Business and Revolution
Chinese entrepreneurship may turn out to be a casualty of Beijing's suppression of the pro-democracy movement. Among those forced to flee China: Wan Runnan, cofounder and president of Beijing Stone Group Ltd., perhaps the country's leading entrepreneur. Wan and his company got into trouble with authorities for providing food, drink, and other supplies to demonstrators. Now, Wan's in even bigger trouble. In July he cofounded the Democratic China Front, dedicated to toppling the Communist regime by nonviolent means. That helped land him on the country's "most wanted" list of renegade intellectuals.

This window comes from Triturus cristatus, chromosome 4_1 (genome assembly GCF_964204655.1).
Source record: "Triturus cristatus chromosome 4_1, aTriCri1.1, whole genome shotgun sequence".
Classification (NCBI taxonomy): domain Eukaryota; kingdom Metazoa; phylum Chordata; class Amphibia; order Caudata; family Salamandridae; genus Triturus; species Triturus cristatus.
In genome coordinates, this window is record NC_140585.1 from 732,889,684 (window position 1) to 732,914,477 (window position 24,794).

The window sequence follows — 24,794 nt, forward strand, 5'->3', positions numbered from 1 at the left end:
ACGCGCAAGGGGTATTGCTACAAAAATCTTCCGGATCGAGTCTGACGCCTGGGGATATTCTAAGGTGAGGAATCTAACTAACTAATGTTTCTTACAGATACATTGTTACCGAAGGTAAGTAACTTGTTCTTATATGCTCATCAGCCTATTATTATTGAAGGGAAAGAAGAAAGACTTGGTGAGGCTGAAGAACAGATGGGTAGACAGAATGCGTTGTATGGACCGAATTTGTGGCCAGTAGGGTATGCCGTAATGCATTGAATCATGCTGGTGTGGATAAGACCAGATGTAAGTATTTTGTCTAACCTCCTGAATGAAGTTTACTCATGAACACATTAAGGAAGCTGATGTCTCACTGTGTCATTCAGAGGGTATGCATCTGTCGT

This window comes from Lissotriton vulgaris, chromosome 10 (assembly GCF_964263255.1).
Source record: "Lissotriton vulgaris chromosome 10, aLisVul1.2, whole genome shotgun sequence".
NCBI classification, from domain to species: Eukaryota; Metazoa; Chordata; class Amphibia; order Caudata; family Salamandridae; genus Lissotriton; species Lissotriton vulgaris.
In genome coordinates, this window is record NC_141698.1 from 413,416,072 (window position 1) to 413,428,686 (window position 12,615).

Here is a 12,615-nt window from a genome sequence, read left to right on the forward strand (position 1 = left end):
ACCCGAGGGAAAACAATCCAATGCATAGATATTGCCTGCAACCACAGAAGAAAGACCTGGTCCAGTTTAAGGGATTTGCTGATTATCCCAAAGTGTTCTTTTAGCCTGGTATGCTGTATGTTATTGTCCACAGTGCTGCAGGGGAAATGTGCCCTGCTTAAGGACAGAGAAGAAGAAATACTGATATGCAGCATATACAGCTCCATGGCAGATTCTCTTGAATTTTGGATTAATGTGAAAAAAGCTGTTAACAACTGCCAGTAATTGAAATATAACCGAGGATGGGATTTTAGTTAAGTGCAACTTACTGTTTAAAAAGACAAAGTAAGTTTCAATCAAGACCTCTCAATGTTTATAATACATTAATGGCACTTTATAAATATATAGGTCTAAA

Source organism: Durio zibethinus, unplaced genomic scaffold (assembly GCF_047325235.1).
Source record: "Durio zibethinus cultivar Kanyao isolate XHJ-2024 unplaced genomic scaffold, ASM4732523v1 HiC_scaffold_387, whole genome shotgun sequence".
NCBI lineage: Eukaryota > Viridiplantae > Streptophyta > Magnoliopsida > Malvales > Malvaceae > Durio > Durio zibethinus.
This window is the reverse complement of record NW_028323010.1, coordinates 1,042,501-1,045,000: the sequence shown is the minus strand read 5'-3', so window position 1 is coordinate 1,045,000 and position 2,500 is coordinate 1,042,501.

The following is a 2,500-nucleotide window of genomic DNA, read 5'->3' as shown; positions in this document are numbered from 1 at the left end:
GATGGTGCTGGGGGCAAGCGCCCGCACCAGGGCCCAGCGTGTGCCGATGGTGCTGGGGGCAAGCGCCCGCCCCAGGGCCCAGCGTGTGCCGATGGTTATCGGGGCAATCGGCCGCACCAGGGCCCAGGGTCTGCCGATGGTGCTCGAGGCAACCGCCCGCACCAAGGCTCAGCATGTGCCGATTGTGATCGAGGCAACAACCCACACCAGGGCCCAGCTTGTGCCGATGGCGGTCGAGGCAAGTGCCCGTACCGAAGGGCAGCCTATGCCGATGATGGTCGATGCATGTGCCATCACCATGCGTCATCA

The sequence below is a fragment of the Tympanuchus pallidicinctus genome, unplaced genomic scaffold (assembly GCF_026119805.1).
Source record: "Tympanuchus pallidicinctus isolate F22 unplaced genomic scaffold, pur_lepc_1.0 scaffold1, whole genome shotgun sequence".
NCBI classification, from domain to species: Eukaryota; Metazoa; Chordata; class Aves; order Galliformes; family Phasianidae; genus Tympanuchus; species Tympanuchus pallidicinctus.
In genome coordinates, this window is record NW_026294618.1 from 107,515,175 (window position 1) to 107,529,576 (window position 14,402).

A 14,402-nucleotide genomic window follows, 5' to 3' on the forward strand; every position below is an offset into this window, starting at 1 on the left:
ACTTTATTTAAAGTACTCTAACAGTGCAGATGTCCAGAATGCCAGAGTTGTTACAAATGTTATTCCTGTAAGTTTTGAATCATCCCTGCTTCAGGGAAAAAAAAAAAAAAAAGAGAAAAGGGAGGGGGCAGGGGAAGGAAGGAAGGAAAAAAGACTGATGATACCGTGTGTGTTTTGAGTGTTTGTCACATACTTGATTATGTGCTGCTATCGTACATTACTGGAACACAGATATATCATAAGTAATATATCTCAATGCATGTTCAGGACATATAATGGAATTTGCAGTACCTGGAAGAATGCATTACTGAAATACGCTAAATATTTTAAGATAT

Meanwhile, the computer company Wan founded is struggling. Three Stone vice-presidents have gone into exile, and the company operates under the watchful eyes of 20 newly arrived government agents. According to company sources, the board has been reconstituted, morale is low, and sales have plummeted by more than 50% from a year ago. The government may keep Stone alive. "But the golden days of Stone -- and of Chinese entrepreneurship -- are over," says one insider, "at least for now."
-- Joel Kotkin